Resume: 16.8 points, 4.1 rebounds, 3.7 assists, 1.0 steals, 31.4 minutes, 312 free throws made (8th in league), 369 free throw attempts (10th in league), 49% FG, 39% 3PT, and 85% FT… Team record in games played: 44-18 (3-1 without)… Playoffs: 16.3 points (career best), 5.1 rebounds, 3.4 assists, 1.6 steals (career best), 44% FG, 41% 3PT (career best), 86% FT (career best), 13-7 record… Sixth Man of the Year
I mentioned two days ago that Manu Ginobili serves as the model for James Harden, “a lefty sixth man who can come in and change the course of any game no matter how many stars are on the floor.” From a legacy standpoint Harden won’t come close to Ginobili just because of the fact Ginobili is one of the best and most accomplished international players in basketball history. Plus Ginobili killed a damn bat. Unless Harden has a few living in his beard right now, that just isn’t happening.
It’s not unrealistic to think that if James Harden really is Manu Ginobili 2.0, that version could be better than the prototype. Besides the fact that their games are incredibly alike (herky jerky, left handed, plenty of flopping, very capable of facilitating the offense or taking over the scoring burden, and the unique ability to be loved by his team’s fans, hated by opposing fans and appreciated by basketball fans), statistically they are on track with each other. If you look at the regular season numbers of Ginobili in year three (16.0 points, 4.4 rebounds, 3.9 assists, 1.6 steals, 47% FG, 38%3 PT, 80% FT) compared to Harden’s (his numbers at the top of the page), you’ll see they are very similar. Ginobili has the edge in postseason play to this point, but Harden’s had his share of moments this past spring too.
Sure, James Harden dropped a mini stink bomb in the Finals, but does Oklahoma City even get to the NBA Finals without the Beard? As great as Durant and Westbrook are and were in the 2012 postseason, I say no. Harden is the factor that puts them over the top. When Durant and Westbrook couldn’t get it going, Harden was the guy getting it done. He closed out game 4 of the 1st round, carried Oklahoma City in stretches during the 2nd round series vs. Los Angeles (and got to the free throw line plenty, enough that I got more than a few outraged text messages from my cousin/Lakers fan Pauley), and delivered a dagger three in San Antonio in game 5. Let me put it this way… even with the injuries to Wade, Rose, Howard and Bosh, Harden doesn’t get a spot on Team USA without a great playoff run. Everyone claiming Harden choked during the playoffs, simmer down.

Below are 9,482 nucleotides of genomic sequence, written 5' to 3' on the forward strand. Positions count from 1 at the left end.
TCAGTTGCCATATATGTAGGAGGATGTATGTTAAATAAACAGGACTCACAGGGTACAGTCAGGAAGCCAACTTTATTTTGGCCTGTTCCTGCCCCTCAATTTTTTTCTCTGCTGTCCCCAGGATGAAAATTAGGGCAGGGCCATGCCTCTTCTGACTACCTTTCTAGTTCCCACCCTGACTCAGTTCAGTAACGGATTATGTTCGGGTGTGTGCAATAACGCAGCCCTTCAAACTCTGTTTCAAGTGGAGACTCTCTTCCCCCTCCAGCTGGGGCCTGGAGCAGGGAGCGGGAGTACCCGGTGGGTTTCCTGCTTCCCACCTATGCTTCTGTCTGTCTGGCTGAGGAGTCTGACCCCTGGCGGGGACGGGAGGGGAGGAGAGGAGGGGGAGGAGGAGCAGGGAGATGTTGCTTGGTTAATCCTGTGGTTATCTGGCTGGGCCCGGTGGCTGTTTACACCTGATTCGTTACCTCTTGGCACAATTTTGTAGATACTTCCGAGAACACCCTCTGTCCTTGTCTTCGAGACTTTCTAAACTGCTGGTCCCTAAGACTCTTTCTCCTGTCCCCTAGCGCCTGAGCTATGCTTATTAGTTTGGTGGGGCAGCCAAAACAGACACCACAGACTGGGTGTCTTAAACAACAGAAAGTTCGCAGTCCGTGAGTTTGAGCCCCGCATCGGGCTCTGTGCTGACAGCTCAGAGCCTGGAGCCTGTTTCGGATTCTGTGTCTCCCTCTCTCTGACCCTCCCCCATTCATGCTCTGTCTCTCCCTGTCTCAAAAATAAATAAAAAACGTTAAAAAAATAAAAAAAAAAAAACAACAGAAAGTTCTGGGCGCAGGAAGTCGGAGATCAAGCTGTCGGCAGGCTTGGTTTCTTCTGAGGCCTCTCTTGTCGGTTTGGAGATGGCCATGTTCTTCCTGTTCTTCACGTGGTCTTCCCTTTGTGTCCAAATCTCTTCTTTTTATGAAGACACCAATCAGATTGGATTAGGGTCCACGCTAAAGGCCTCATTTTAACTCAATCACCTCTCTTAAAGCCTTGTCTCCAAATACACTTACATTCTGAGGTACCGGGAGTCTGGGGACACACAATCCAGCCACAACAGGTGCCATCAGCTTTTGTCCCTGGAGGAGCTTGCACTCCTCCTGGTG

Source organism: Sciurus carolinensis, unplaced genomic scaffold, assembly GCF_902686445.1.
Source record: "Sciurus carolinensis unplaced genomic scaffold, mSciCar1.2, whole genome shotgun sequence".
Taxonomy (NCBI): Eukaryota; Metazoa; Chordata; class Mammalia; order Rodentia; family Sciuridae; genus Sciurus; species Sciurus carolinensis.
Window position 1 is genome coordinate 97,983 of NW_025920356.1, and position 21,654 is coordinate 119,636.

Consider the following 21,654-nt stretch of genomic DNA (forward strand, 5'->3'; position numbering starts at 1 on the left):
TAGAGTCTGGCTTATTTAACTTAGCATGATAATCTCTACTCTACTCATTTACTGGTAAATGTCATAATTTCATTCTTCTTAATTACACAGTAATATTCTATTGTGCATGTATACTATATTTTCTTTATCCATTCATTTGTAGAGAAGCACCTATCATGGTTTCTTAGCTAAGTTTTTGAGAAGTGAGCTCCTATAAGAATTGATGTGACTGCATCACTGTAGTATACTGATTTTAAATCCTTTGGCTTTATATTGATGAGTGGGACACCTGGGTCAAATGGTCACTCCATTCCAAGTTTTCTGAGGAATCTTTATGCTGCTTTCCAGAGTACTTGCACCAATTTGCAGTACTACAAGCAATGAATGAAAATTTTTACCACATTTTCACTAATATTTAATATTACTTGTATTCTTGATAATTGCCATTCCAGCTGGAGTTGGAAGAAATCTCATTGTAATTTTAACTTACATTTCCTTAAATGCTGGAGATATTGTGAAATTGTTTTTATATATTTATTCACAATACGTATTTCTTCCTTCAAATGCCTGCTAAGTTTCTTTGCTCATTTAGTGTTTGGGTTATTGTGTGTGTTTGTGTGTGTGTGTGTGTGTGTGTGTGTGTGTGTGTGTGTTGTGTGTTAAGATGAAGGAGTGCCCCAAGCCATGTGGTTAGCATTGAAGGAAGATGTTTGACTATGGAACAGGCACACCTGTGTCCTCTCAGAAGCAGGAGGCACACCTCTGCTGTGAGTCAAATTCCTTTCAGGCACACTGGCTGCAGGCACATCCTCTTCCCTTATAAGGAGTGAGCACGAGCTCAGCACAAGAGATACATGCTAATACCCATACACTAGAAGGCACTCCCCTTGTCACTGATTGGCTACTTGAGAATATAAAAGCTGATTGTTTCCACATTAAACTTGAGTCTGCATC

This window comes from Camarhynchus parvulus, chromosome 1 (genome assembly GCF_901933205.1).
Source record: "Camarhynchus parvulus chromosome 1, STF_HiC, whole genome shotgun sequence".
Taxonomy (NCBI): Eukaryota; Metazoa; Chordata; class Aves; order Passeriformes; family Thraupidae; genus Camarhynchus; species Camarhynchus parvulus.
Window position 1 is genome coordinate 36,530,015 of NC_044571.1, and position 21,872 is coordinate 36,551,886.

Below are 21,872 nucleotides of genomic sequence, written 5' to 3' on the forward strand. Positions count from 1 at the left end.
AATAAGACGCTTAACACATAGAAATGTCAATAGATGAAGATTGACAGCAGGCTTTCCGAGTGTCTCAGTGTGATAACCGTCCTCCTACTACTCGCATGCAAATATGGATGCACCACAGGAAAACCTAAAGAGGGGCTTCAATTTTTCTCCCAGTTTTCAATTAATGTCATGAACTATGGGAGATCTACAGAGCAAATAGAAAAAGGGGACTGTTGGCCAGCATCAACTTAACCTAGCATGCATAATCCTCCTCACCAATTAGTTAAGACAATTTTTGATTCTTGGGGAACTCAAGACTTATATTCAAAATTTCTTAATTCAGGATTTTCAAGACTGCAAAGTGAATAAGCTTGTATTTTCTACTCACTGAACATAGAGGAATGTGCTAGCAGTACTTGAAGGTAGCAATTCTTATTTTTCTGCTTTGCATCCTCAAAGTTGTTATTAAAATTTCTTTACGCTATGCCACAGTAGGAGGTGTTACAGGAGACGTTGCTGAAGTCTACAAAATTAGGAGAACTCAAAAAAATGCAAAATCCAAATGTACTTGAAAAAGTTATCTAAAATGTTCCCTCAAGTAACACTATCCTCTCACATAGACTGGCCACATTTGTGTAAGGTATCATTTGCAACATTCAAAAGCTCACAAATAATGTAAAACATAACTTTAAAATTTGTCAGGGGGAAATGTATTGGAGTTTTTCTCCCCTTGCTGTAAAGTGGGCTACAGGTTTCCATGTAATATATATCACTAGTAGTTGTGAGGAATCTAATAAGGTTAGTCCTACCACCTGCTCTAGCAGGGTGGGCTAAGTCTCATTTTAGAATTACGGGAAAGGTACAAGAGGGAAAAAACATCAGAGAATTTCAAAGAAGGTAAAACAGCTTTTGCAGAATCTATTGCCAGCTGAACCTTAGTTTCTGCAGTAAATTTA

A few times on this countdown I’ve talked about a player being forced into a role he isn’t quite qualified for. For the first time I might be ranking a player who is capable of jumping a role. Could Harden handle the burden of being the 2nd best guy on a great team? I would argue yes. I look at the body of work Harden put forth in the regular season and postseason up to the Finals rather than just the Finals. Assuming the Oklahoma City trio stays together Harden is likely never better than the third best guy on his own team. Harden surpassing Durant… not happening ever. Harden surpassing Westbrook… you might be able to talk me into that one, but it’s still unlikely.
Now the debate becomes how high James Harden’s ceiling is. Harden is only 23 years old and is already a top 25 player in my eyes. Coming up in the rankings, there are still four Lakers, three Celtics, and three Heat. In today’s superpower/big three era of basketball it’s not out of the question to think that when Harden is in his prime he couldn’t be a top 15 player. As for now, Harden will have to settle for being the most overqualified sixth man in the league and rocking the most bad ass beard in professional sports.